2. L. cornelius L. f. L. n. cinna, son of No. 1, the famous leader of the popular party, during the absence of Sulla in the East. (b. c. 87 —84.) He was praetorian legate in the Marsic war. (Cic. pro Font. 15.) In b. c. 87, when Sulla was about to take the command against Mithridates, he allowed Cinna to be elected consul with Cn. Octavius, on condition of his taking an oath not to alter the constitution as then existing. (Plut. Sull. 10; Dion Cass. Frag. 117.) Yet China's first act as consul was to impeach Sulla (Cic. in Cat. iii. 10, Brut. 47, Tusc. Disp. v. 19); and as soon as the general had left Italy, he began his endeavour to overpower the senate, by forming a strong popular party out of the new citizens, chiefly of the Italian states, who had lately been enrolled in the 35 old tribes, whereas they had before voted separately as eight tribes (Appian, B. C. i. 55, 56 ; Cic. Philipp. viii. 2 ; Veil. Pat. ii. 20); and by their aid it was proposed to recall Marius and his party. The other consul, Octavius, was ill fitted to oppose the energy of the popular leaders (Plut. Mar. 41, 42, Sertor. 4); yet Sulla had left the party of the senate so strong, that on the day of voting, Octavius was able to defeat his opponents in the forum, and Cinna fled the city. He was soon joined by Sertorius and others, who assisted in raising the Italians against the party now in power at Rome; for which the senate, by unconstitutionally deposing him from the consulate, had given him a very specious pretext. Cinna and his friends then marched upon Rome and invested it from the land, while Marius, having landed from Africa, blockaded it on the sea-side ; and to his life more properly .belong the siege and capture of the city, with the massacre of Sulla's friends. [marius.]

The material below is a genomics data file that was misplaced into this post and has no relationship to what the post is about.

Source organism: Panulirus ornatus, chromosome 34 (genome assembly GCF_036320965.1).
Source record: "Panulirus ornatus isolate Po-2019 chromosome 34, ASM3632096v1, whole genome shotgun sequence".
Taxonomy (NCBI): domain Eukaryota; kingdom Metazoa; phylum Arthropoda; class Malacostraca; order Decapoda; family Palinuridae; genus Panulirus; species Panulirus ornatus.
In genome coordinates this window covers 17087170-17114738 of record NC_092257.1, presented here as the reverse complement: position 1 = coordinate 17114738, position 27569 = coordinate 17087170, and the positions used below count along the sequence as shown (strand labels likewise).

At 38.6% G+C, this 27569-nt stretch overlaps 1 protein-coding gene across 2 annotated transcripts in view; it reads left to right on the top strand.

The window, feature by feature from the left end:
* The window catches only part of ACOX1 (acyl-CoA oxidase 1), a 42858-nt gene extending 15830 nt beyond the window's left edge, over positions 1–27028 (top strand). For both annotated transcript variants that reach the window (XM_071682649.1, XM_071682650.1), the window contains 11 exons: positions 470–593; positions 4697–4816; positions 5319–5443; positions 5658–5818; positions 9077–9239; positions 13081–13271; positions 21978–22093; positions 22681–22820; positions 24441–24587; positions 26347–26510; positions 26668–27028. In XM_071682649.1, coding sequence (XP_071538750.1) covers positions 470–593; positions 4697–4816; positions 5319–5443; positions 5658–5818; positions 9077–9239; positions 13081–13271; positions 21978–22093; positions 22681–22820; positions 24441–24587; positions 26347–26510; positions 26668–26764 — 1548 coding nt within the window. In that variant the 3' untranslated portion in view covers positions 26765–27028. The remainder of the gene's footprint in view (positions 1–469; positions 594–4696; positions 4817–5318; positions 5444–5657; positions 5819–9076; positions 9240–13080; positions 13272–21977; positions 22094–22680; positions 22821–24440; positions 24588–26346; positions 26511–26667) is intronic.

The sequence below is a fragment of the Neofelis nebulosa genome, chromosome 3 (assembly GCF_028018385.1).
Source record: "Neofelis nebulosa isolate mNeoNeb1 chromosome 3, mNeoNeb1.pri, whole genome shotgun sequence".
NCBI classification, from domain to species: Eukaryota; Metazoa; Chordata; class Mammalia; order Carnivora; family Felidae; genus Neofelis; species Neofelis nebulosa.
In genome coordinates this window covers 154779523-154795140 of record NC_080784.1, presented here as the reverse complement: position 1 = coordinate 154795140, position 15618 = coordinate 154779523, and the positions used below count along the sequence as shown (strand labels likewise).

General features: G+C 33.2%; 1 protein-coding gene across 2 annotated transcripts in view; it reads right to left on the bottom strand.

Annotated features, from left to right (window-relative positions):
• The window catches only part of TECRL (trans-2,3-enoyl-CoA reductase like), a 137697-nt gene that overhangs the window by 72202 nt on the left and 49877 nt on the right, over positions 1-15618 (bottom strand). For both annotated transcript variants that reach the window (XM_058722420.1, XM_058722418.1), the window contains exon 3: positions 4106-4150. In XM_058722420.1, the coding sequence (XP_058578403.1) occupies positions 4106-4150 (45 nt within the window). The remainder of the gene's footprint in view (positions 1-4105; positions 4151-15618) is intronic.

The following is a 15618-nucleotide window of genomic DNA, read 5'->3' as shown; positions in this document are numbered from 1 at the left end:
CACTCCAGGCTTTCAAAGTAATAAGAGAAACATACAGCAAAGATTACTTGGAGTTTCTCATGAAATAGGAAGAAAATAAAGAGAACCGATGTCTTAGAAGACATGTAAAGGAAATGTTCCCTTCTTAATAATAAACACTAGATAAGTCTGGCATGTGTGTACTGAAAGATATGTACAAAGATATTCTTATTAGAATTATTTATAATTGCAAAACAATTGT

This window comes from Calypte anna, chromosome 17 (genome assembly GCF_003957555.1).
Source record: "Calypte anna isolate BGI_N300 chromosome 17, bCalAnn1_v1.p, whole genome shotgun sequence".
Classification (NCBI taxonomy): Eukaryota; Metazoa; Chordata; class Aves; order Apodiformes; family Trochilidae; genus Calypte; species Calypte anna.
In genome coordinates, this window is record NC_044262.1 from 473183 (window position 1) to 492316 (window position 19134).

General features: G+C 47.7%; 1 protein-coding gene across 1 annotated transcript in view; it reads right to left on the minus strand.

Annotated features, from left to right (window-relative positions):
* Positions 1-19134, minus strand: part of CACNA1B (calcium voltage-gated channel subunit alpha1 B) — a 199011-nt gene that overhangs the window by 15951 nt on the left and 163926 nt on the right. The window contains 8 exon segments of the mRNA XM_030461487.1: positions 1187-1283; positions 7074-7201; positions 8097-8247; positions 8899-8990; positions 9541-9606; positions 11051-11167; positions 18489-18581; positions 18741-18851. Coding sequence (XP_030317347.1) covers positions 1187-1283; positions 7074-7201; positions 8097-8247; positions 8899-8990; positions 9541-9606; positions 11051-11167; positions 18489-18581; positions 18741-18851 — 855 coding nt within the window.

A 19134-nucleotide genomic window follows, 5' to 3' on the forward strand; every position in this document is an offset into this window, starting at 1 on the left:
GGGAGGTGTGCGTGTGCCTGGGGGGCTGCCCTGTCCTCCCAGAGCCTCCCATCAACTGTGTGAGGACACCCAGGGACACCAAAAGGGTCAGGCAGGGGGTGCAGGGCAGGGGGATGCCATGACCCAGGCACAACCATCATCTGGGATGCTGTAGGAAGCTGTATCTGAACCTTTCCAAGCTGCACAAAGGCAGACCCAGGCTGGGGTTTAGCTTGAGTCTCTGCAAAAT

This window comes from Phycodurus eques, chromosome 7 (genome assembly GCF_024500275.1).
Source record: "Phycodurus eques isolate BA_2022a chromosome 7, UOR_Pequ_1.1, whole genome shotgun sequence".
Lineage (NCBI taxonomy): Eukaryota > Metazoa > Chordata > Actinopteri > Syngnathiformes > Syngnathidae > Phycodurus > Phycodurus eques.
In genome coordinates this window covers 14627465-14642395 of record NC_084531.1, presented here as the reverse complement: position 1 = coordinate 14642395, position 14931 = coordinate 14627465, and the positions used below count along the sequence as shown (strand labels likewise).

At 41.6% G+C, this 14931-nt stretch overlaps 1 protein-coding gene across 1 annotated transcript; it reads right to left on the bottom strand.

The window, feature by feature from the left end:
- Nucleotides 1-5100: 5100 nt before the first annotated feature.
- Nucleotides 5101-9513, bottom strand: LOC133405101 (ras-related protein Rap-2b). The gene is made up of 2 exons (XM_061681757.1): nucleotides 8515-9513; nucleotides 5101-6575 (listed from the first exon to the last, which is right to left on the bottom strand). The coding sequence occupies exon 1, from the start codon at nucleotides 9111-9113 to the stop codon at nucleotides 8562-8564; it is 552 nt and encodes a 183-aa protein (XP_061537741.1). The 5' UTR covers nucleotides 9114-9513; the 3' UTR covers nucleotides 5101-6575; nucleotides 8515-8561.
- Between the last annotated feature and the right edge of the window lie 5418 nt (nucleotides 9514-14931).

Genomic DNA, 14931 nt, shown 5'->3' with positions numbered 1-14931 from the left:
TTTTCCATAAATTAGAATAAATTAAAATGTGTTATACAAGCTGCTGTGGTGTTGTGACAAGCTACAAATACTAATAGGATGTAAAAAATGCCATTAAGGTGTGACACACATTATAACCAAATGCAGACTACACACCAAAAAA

Next year (b. c. 86) Cinna and Marius made themselves consuls; but Marius dying in January, was succeeded by L.Valerius Flaccus. Him Cinna got rid of by appointing him to the command against Mithridates, hoping thereby also to provide Sulla with a new enemy. But Flaccus was killed by his legatus C. Flavius Fimbria. (Veil. Pat. ii. 23; Appian, B. C. i. 75.) In b.c. 85, Cinna entered on his third consulate with Cn. Papirius Carbo, an able man, who had already been of great use to the party. Sulla now threatened to return and take vengeance on his enemies ; and the next year(B. c. 84), Cinna and Carbo being again consuls, he fulfilled his threat. Cinna had assembled an army at Brundisium, and sent part of it across to Liburnia, intending to meet Sulla before he set foot in Italy; but when he ordered the rest to follow, a mutiny arose, and in the effort to quell it he was slain. [For the sequel see sulla.]
Cinna was a bold and active man, but his boldness was akin to rashness, and his activity little directed by judgment. Single-handed he could do nothing ; he leant for support first on Sertorius, then on Marius, then on Carbo; and fell at last from wanting the first quality of a general, ability to command the confidence of his troops. Velleius's character of him is more antithetical than true, (ii. 24.)